Free-agency trends take shape

The pace of free agency and trades during the opening days of the new league year was so frenzied that most teams needed the weekend to reflect on what happened.

Contracts worth more than $1.32 billion were distributed to 76 unrestricted free agents during the first five days of free agency. Last year's total for the entire free-agency period was $1.43 billion, which was a free-agency record. Several of the 11 trades were surprising.

What have we learned so far from this year's free-agency period?

Teams are willing to give higher average salaries in exchange for less guaranteed money. Negotiators call it "the pay as you go" system. Most of the multiyear contracts are being constructed to allow teams to get out of them after one or two years. While this didn't affect Ndamukong Suh, Darrelle Revis or Jeremy Maclin, very few contracts included skill guarantees in the second year. In general, if a player doesn't play to his pay level, his team will be able to cut him after a year or two with minimal financial consequences.

The AFC East has been the most active and most exciting division. The New York Jets might have made the smartest moves. They acquired wide receiver Brandon Marshall from the Chicago Bears for a fifth-round pick and filled their talent-starved secondary with cornerbacks Revis, Antonio Cromartie and Buster Skrine and safety Marcus Gilchrist. The Buffalo Bills added LeSean McCoy, Percy Harvin and Jerome Felton. Miami Dolphins general manager Dennis Hickey was wheeling and dealing like crazy. He added free agency's best player, Suh, signed tight end Jordan Cameron and acquired wide receiver Kenny Stills in a trade. He also got rid of his top three receivers, including Mike Wallace. With the New England Patriots losing Revis and Brandon Browner, the rest of the AFC East teams are hoping to narrow the gap in the division.

Chip Kelly of the Philadelphia Eagles and Sean Payton of the New Orleans Saints are shaking up their rosters. Upset with last year's 7-9 record and working with a tight salary cap, Payton made three trades, giving up tight end Jimmy Graham, wide receiver Stills, guard Ben Grubbs and a fourth-round draft pick, and getting back linebacker Dannell Ellerbe, center Max Unger and three picks -- a first-rounder, a third-rounder and a fifth-rounder. Since last year, Kelly has removed or lost four Pro Bowl offensive players from his roster -- DeSean Jackson, Maclin, Nick Foles and McCoy -- and he's trying to trade Pro Bowl guard Evan Mathis. The Eagles handed out $51 million worth of contracts to add running backs DeMarco Murray and Ryan Mathews to a backfield that already included Darren Sproles, who makes $3.5 million a year. Kelly also has added linebacker Kiko Alonso and cornerbacks Byron Maxwell and Walter Thurmond to the Eagles' defense.

Jacksonville and Oakland were big spenders. The Jaguars led the way. They invested $175.5 million of contracts, including $43.45 million of cash for 2015, in six players: tight end Julius Thomas, defensive tackle Jared Odrick, right tackle Jermey Parnell, cornerback Davon House, linebacker Dan Skuta and safety Sergio Brown. The Jaguars and Raiders entered the offseason lagging behind the minimum spending requirement in the collective bargaining agreement, so they need to spend heavily. Not counting deals for quarterback Christian Ponder and cornerback James Dockery, the Raiders spent $48.75 million of cash for defensive tackle Dan Williams, center Rodney Hudson, safety Nate Allen, linebackers Malcolm Smith and Curtis Lofton, tight end Lee Smith and halfback Roy Helu.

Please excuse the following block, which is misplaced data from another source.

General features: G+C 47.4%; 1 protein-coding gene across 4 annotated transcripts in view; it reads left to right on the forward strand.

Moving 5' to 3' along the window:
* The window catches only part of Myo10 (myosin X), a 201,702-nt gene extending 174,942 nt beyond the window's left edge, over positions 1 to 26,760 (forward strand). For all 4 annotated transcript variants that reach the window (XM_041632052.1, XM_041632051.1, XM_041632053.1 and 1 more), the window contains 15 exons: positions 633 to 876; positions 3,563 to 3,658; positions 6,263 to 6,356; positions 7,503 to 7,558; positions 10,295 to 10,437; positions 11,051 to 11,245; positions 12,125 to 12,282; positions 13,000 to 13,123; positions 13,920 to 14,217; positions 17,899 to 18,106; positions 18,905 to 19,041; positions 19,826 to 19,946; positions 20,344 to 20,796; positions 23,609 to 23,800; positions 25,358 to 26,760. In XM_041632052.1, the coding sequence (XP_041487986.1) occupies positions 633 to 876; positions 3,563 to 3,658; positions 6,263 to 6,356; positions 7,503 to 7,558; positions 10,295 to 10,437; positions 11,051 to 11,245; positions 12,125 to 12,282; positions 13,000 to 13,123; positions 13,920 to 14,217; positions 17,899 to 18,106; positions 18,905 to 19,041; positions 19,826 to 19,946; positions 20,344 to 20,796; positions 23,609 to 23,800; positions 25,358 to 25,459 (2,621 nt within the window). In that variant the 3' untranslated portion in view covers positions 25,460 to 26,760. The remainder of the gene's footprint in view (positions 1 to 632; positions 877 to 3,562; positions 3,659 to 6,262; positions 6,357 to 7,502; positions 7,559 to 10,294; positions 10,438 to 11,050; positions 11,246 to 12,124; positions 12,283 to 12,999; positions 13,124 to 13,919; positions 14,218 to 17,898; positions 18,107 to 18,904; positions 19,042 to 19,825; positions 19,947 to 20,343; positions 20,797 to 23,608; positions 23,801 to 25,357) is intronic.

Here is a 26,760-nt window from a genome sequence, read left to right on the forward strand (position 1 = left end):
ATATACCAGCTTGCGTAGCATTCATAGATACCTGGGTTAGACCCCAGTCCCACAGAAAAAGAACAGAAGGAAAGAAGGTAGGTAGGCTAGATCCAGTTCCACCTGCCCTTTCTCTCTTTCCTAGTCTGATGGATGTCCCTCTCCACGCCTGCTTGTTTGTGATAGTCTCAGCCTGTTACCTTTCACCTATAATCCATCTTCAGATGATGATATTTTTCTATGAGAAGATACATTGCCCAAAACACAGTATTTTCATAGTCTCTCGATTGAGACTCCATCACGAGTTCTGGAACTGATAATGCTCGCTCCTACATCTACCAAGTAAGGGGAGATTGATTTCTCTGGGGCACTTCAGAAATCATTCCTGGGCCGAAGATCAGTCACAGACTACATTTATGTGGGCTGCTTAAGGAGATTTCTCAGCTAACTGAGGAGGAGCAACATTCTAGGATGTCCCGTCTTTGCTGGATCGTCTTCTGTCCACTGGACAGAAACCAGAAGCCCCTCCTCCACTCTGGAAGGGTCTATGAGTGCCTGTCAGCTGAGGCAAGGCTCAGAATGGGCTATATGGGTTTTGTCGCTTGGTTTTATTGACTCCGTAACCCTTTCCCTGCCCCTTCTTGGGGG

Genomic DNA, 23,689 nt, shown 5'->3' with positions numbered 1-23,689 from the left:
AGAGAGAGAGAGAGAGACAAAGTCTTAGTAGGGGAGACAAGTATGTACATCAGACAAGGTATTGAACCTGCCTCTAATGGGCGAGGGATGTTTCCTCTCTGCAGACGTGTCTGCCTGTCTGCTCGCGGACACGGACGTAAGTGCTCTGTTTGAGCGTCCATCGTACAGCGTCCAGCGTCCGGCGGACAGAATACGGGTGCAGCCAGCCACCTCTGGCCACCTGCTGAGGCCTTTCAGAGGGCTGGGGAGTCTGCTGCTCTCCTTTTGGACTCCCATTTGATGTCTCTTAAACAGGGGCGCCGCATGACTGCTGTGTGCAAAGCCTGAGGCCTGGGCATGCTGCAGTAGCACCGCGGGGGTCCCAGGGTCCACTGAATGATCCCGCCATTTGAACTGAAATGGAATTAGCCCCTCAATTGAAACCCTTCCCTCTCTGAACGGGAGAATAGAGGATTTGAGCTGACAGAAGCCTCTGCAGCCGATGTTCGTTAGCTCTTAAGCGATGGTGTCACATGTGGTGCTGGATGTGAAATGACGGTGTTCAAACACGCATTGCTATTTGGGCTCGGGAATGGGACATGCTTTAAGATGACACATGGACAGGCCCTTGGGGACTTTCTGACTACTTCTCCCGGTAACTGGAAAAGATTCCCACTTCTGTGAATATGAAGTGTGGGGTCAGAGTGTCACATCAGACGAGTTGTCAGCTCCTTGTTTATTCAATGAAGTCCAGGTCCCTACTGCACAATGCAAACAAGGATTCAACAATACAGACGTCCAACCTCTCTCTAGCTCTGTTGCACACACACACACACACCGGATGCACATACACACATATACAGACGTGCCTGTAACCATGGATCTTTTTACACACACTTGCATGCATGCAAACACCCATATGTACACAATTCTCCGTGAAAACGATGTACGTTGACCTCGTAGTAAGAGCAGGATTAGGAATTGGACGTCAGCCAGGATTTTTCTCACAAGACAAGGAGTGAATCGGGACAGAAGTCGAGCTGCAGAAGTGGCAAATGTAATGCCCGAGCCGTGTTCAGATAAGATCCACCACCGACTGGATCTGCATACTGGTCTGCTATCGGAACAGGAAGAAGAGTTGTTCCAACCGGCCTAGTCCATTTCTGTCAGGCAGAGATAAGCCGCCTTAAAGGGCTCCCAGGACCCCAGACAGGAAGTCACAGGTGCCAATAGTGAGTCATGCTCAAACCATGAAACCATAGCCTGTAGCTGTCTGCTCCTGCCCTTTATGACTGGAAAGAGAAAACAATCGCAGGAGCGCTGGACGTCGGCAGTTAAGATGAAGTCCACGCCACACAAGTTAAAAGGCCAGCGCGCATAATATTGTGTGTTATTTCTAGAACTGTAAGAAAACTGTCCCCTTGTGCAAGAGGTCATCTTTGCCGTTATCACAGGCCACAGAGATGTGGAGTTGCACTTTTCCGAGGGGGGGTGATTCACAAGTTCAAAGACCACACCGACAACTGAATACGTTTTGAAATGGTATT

Big contracts are watering down the trade value of players. Marshall went to the Jets for a fifth-round choice. The Dolphins were able to get only a fifth-round pick from the Minnesota Vikings for Wallace. The Saints could get only a fifth-round pick from the Chiefs for Grubbs. Defensive tackle Haloti Ngata, paired with a seventh-round pick, went from Baltimore to Detroit for a fourth-rounder and a fifth-rounder. Even though the Seattle Seahawks were willing to give up a first-rounder in the deal to get Graham, teams are reluctant to trade away draft choices in the first three rounds.

From the inbox

Q: I don't understand how the Raiders and Jaguars are going to make the minimum spending limit without overpaying undeserving players. What are the implications if they don't meet the minimum levels?

Joe in Los Molinos, California

A: If the Raiders or Jaguars don't reach the minimum spending limit before the 2017 league year begins, they'll have write a check to make up the shortfall, and the NFLPA will determine how to be distribute it to the players. Teams must spend at least 89 percent of the cap over a four-season stretch from 2013 to 2016, and Jacksonville and Oakland entered this offseason with plenty of ground to make up. The key is getting the free-agent signings right. They would lose ground in spending if they cut players with big contracts over the next two years. Quarterbacks Derek Carr or Blake Bortles will be eligible for contract extensions in February 2017, and that could help the Raiders and Jaguars close the gap if needed.